Over the course of the last few years, I’ve seen a significant uptick in dealer open lot insurance claims for false pretense, usually in the form of identity theft. This should come as no surprise given the digital age of social media, social engineering, and cyber hackers. It seems like the threats to steal our personal information are under constant attack by cyber thieves, and the pandemic has only acted as a vessel for those looking to takeover someone’s identity.
Understanding the threat of identity theft is only part of the battle for dealers, who, like any business, have been affected by inventory shortages, staffing changes, and the rising cost of just about everything due to inflation. Dealers must also deal with individuals entering their dealership, or online, who have assumed another’s identity. For most salespersons, finance managers, and sales managers, the mere thought of someone presenting fraudulent information is not necessarily part of their training or something they have been “warned” about. I’m here to tell you, not only should they be warned about it, but they should also understand the importance of due diligence when confirming someone’s identity.
We have all heard the old saying, “if it’s too good to be true, then it probably is.” Well, what I see on nearly every insurance claim presented against a dealer open lot policy for false pretense or fraud involve several common denominators. The first is checking up on a buyer’s references (in some cases, the salesman puts himself as a reference, which is a terrible decision) or not confirming their income. The second is a buyer that is willing to purchase a vehicle at 10-20% over the book price. The third common denominator, which presents itself in the finance department, is when the identify thief purchases the extended warranty, which I typically see $10,000 to $12,500, about the most they could possibly pay.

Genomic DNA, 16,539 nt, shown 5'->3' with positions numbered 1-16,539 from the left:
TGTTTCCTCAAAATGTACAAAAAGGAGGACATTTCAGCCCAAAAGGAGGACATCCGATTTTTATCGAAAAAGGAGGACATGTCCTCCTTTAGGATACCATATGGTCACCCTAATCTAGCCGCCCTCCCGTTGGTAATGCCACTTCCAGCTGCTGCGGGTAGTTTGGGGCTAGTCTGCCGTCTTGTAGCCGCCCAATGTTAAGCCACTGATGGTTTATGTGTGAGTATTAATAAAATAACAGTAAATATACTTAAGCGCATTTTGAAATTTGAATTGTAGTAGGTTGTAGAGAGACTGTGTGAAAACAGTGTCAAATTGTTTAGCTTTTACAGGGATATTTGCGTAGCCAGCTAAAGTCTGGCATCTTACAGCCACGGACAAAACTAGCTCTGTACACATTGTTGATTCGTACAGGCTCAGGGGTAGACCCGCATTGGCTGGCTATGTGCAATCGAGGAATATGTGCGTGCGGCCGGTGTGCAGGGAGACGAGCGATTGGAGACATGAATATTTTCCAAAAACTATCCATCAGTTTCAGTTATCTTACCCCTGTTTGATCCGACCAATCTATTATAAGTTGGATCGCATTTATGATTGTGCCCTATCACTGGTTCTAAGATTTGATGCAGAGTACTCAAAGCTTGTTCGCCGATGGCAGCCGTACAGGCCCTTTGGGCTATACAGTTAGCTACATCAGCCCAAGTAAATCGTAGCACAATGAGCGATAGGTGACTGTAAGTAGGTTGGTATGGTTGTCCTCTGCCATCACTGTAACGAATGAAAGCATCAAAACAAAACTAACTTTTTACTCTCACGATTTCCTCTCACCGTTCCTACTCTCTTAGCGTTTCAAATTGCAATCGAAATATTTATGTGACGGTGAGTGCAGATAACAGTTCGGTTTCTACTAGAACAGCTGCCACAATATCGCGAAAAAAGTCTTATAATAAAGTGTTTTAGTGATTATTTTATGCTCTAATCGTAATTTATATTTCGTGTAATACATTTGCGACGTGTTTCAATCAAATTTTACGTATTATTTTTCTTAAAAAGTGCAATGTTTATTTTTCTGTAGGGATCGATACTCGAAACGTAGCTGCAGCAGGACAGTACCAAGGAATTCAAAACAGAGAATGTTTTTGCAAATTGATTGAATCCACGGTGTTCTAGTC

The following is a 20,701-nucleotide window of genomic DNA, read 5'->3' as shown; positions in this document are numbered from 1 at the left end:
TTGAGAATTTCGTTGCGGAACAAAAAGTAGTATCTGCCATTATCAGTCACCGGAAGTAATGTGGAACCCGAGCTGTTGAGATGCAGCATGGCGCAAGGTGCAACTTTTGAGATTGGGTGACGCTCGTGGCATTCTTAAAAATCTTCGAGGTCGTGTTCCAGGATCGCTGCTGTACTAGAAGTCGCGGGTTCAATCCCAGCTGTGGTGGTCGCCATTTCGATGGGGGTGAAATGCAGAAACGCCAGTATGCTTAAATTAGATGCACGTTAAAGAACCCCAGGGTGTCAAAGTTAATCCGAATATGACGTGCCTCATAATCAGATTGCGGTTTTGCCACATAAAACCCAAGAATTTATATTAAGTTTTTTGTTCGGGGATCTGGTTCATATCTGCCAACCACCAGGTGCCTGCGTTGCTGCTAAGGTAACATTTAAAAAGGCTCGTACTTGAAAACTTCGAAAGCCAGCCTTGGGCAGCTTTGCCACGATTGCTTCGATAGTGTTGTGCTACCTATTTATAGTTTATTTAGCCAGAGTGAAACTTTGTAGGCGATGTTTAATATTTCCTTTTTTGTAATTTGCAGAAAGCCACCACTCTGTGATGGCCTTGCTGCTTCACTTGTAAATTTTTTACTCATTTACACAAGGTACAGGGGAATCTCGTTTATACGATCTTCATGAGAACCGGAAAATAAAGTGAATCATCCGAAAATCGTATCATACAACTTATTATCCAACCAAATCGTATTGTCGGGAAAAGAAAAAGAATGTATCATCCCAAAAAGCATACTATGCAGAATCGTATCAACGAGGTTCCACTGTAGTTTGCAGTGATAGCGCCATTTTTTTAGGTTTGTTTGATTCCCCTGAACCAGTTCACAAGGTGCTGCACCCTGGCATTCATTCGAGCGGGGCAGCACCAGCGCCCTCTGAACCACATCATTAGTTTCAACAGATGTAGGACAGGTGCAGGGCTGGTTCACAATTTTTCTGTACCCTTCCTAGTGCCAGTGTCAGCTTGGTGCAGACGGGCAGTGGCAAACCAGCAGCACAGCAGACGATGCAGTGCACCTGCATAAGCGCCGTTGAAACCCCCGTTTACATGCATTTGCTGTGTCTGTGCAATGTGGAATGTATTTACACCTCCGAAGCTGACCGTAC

The fourth common denominator is gap insurance, which would be necessary, given how upside down the buyer will be when they leave the dealership. The fifth common denominator, yes there’s a fifth in every deal, which is an interest rate at minimum two points higher than someone with a 700+ credit score should have. When the deal is done, someone came in to purchase a vehicle for $55,000 and left with a $80,000 loan, all the while, using someone else’s identity.
While all five of the above common denominators may not exist in every false pretense claim filed, I’ve not seen less than four of them in any claim I’ve handled, and after so many, you see a trend. I’m not here to slap anyone’s hand, but at some point, when the deal is so juicy everyone get’s wet from the squeeze, it’s important to do your part and do your best to confirm the identity of the buyer before it’s too late.
Identity theft is no joke, there is a lot at stake today and we all must stay vigilant. I’ve seen identify theft victims lose everything they have, salesman lose their jobs or get arrested, and high dollar insurance claims get denied as a result of simple measures the dealership could have taken yet did not.
We have also heard the saying, “buyer beware,” but I’m here to say, “salesman beware,” because I can tell you, identity theft is not an opportunity to do business.
Brian Stout is an executive general adjuster.